Previous attempts to use photocatalysts, such as titanium dioxide, to reduce carbon dioxide tended to produce a whole mish-mash of various products, ranging from aldehydes to methane. The lack of selectivity of these reactions made it difficult to segregate a usable fuel stream, Rajh explained.

Carbon dioxide is such a stable molecule and it results from the burning of basically everything, so the question is how do we fight nature and go from a really stable end product to something useful and energy rich,” Rajh said.

The idea for transforming carbon dioxide into useful energy comes from the one place in nature where this happens regularly. ​We had this idea of copying photosynthesis, which uses carbon dioxide to make food, so why couldn’t we use it to make fuel?” Rajh said. ​It turns out to be a complex problem, because to make methanol, you need not just one electron but six.”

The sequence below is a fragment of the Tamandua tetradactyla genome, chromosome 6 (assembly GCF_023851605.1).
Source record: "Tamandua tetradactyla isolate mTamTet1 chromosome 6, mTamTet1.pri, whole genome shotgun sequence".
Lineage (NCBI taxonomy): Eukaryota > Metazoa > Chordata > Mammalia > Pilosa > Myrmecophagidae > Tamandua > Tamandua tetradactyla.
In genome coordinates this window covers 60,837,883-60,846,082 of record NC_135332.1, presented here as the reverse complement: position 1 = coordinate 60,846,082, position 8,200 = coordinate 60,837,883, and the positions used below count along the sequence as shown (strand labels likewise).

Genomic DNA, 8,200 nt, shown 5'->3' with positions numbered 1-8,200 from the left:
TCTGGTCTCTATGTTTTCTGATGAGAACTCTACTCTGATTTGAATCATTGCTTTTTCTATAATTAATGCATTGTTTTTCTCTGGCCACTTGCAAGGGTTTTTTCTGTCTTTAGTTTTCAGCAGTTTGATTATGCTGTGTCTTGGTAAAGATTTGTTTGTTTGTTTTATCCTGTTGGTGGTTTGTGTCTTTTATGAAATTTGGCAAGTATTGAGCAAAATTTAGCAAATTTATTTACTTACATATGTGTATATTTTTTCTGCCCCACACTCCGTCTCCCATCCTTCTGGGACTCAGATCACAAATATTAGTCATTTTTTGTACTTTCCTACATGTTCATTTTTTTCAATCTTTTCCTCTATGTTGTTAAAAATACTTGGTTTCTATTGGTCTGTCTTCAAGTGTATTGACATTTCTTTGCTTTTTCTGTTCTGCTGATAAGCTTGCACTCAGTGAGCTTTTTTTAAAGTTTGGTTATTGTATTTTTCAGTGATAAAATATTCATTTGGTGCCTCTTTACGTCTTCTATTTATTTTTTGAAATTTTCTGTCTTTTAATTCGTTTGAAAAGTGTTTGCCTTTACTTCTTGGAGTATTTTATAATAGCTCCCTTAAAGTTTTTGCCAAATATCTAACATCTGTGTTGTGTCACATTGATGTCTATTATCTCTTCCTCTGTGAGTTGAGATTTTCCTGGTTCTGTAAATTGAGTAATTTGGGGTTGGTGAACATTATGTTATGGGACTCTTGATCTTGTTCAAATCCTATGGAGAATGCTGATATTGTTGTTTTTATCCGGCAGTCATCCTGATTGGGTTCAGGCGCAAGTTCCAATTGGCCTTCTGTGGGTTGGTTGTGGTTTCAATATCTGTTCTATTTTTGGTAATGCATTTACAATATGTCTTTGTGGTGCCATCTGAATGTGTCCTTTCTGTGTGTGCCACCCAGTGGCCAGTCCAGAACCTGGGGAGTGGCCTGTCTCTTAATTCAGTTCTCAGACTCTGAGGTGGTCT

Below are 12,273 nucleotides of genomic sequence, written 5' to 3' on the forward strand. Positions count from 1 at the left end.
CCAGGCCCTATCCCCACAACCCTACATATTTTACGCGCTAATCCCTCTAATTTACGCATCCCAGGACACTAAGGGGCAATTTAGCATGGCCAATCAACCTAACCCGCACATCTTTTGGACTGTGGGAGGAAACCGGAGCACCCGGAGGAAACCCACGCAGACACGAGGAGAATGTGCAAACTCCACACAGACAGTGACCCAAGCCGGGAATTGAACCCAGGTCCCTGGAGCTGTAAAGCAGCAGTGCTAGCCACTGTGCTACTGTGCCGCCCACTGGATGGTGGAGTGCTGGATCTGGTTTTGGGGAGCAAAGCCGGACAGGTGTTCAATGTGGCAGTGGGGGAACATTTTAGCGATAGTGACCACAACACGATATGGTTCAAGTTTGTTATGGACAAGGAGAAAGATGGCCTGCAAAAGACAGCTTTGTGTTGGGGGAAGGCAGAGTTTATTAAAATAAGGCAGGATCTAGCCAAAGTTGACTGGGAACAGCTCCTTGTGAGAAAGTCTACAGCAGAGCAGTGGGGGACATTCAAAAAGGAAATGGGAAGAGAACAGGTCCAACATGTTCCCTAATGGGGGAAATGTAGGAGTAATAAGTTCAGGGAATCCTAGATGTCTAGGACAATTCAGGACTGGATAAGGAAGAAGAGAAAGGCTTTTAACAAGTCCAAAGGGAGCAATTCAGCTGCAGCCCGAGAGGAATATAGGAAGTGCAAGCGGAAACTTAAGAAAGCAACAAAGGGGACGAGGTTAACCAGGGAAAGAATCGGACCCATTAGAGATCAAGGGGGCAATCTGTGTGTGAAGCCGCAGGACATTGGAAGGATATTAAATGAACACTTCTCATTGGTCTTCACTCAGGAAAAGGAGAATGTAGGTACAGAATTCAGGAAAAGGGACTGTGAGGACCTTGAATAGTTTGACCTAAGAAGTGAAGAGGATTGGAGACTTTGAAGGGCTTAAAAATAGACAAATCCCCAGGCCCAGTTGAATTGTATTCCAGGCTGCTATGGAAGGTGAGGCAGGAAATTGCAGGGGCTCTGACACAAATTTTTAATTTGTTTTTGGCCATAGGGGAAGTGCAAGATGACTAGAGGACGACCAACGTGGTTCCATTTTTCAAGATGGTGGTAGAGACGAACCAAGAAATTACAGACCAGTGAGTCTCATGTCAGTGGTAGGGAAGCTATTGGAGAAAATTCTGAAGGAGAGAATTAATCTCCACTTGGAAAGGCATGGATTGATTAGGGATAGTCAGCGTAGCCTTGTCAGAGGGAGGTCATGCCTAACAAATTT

By switching from titanium dioxide to cuprous oxide, scientists developed a catalyst that not only had a more negative conduction band but that would also be dramatically more selective in terms of its products. This selectivity results not only from the chemistry of cuprous oxide but from the geometry of the catalyst itself.

With nanoscience, we start having the ability to meddle with the surfaces to induce certain hotspots or change the surface structure, cause strain or certain surface sites to expose differently than they are in the bulk,” Rajh said.